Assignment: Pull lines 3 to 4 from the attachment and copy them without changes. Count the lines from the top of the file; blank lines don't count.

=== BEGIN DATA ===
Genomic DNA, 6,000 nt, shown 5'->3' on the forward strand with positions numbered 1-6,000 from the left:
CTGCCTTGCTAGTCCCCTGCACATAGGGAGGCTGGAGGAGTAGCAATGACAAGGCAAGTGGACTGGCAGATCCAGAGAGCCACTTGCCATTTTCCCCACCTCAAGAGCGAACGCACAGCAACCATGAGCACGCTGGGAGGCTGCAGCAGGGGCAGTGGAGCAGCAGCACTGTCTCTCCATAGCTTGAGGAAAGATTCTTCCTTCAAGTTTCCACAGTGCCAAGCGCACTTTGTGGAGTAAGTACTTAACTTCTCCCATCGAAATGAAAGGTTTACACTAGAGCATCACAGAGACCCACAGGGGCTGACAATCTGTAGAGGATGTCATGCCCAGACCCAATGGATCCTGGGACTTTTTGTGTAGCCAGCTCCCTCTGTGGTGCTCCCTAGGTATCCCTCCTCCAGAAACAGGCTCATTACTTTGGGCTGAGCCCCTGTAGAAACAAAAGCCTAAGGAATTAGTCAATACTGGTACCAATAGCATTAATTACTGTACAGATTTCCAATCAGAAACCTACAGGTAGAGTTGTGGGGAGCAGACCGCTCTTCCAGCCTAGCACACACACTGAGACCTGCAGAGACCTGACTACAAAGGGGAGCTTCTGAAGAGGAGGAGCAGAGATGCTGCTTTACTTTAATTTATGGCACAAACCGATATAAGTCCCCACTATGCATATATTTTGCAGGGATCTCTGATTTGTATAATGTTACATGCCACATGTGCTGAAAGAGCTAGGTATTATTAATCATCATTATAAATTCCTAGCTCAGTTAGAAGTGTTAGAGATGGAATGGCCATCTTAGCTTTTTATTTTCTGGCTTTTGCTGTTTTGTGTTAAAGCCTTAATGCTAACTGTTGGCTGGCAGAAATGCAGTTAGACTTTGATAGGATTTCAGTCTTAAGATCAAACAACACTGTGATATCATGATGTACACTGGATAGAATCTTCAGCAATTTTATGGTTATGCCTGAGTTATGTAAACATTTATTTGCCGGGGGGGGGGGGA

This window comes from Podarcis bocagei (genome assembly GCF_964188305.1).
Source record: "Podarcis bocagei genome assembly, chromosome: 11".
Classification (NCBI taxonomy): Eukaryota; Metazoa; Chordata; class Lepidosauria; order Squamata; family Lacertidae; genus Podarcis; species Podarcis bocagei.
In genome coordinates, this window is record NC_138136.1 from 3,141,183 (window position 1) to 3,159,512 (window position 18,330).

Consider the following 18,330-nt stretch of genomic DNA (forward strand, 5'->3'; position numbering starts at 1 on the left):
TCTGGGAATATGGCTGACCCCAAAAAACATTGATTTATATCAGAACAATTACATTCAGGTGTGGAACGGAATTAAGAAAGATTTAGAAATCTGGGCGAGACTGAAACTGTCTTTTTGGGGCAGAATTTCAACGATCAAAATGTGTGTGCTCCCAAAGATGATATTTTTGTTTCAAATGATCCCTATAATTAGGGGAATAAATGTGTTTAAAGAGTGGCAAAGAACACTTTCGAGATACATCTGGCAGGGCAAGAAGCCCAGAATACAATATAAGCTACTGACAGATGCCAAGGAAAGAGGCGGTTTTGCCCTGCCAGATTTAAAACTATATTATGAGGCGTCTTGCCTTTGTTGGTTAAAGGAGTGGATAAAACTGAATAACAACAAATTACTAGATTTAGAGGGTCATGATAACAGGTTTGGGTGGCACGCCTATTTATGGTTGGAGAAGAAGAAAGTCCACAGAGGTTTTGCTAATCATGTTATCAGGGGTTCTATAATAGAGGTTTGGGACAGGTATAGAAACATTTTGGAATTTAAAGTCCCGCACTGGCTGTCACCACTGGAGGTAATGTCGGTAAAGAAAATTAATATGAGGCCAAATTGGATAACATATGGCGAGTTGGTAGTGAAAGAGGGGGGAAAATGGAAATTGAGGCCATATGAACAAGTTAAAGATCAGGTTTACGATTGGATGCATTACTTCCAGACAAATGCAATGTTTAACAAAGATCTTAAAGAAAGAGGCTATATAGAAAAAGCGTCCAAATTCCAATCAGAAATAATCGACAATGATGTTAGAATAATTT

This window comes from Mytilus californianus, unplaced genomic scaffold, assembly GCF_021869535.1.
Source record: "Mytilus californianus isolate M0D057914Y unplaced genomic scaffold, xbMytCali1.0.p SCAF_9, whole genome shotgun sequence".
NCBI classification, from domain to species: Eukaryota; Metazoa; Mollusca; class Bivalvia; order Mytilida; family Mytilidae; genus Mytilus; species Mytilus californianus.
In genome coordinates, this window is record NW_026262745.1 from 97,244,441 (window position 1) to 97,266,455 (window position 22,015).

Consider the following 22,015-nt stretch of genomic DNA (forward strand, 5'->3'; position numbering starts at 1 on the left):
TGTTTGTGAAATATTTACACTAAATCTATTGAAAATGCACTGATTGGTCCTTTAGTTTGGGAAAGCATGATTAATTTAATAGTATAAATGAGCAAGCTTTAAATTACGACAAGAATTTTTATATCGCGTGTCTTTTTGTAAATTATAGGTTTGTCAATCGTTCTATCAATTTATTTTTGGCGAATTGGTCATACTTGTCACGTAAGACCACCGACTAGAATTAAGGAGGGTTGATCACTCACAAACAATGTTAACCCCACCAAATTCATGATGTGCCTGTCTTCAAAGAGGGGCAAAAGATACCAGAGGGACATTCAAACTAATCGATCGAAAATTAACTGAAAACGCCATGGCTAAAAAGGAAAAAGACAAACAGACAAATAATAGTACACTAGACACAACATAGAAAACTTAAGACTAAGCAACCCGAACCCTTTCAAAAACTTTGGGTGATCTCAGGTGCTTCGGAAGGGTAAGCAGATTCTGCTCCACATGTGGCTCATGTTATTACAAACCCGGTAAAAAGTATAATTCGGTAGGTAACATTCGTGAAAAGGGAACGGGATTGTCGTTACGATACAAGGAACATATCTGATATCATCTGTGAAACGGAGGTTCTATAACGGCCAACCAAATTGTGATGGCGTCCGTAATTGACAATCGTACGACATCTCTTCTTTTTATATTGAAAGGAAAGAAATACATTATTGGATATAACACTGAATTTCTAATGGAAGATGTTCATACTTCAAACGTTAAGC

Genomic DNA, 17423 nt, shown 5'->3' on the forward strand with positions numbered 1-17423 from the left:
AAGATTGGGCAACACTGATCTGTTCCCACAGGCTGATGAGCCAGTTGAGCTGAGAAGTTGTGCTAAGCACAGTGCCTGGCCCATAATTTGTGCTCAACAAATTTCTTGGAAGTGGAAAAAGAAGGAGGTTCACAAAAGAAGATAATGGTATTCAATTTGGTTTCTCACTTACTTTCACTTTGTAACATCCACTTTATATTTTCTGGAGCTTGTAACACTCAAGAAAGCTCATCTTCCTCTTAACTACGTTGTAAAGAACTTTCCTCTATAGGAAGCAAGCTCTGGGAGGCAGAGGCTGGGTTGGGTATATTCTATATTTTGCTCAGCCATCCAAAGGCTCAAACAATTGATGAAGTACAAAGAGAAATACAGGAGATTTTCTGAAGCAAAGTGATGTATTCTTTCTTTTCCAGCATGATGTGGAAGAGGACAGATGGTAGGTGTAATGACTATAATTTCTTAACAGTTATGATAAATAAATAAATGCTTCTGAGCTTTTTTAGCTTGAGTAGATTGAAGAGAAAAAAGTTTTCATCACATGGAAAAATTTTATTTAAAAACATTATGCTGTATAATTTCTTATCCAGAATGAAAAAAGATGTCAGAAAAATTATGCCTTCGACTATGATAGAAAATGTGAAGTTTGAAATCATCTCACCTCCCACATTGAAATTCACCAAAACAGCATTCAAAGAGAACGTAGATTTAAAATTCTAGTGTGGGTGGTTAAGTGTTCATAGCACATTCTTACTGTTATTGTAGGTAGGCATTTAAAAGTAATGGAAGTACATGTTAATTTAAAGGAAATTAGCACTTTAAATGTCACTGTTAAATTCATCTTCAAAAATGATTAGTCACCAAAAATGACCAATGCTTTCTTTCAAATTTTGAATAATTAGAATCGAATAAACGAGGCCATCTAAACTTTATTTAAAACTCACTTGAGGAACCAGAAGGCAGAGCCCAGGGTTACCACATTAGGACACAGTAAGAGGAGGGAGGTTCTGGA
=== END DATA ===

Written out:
This window comes from Podarcis bocagei (genome assembly GCF_964188305.1).
Source record: "Podarcis bocagei genome assembly, chromosome: 11".